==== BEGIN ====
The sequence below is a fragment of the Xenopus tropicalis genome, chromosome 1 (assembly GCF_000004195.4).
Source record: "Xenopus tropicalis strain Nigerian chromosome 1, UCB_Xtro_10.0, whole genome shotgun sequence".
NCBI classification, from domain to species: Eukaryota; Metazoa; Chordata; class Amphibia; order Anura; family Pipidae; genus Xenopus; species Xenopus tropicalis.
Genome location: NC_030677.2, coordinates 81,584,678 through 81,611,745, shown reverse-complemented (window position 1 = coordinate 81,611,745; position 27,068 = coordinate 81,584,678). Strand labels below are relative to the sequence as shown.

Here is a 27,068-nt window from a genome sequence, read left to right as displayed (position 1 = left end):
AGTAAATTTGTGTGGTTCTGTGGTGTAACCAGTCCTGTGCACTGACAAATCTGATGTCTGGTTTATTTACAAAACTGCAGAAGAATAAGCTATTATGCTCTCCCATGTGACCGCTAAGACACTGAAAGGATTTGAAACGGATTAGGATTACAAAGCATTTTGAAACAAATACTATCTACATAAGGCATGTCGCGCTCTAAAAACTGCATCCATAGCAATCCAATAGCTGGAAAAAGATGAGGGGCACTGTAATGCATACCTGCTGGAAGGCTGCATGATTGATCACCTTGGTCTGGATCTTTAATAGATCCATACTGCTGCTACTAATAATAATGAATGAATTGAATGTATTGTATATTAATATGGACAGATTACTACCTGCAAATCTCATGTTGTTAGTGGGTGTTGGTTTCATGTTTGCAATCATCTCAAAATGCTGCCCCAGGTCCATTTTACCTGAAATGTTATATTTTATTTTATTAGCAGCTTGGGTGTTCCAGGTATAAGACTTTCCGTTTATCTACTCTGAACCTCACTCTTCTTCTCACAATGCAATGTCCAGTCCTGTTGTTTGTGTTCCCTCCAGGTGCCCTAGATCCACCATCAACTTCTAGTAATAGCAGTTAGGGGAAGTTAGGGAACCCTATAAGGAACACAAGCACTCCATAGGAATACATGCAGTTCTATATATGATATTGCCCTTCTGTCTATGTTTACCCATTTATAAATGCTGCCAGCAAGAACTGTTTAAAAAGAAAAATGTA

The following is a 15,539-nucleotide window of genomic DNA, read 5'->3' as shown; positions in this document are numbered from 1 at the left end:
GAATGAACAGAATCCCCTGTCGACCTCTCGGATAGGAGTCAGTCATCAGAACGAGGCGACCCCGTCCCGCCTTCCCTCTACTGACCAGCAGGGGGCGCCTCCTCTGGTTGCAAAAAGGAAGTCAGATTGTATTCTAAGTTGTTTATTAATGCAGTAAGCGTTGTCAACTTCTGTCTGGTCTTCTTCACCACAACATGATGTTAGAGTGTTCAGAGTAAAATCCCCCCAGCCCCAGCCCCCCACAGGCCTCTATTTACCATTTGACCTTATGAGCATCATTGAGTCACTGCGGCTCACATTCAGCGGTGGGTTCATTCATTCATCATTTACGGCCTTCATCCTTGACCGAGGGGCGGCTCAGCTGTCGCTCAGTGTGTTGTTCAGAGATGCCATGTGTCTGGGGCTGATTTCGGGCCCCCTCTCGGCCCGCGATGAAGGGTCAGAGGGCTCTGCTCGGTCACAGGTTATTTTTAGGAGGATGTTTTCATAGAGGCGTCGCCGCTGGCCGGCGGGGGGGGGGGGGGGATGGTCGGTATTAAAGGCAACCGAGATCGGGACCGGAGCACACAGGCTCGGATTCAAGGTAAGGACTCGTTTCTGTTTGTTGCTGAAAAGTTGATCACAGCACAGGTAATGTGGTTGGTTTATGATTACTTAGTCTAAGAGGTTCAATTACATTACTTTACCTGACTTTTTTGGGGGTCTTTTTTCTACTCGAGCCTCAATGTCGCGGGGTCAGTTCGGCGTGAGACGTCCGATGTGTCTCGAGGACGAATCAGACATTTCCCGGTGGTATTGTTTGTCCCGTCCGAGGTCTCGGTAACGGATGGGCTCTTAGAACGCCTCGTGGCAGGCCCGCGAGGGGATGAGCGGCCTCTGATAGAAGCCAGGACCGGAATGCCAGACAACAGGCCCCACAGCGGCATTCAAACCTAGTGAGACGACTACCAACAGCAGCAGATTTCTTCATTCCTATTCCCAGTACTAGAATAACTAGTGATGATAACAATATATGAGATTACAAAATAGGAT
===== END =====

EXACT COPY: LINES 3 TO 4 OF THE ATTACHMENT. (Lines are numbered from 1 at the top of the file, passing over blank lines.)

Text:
NCBI classification, from domain to species: Eukaryota; Metazoa; Chordata; class Amphibia; order Anura; family Pipidae; genus Xenopus; species Xenopus tropicalis.
Genome location: NC_030677.2, coordinates 81,584,678 through 81,611,745, shown reverse-complemented (window position 1 = coordinate 81,611,745; position 27,068 = coordinate 81,584,678). Strand labels below are relative to the sequence as shown.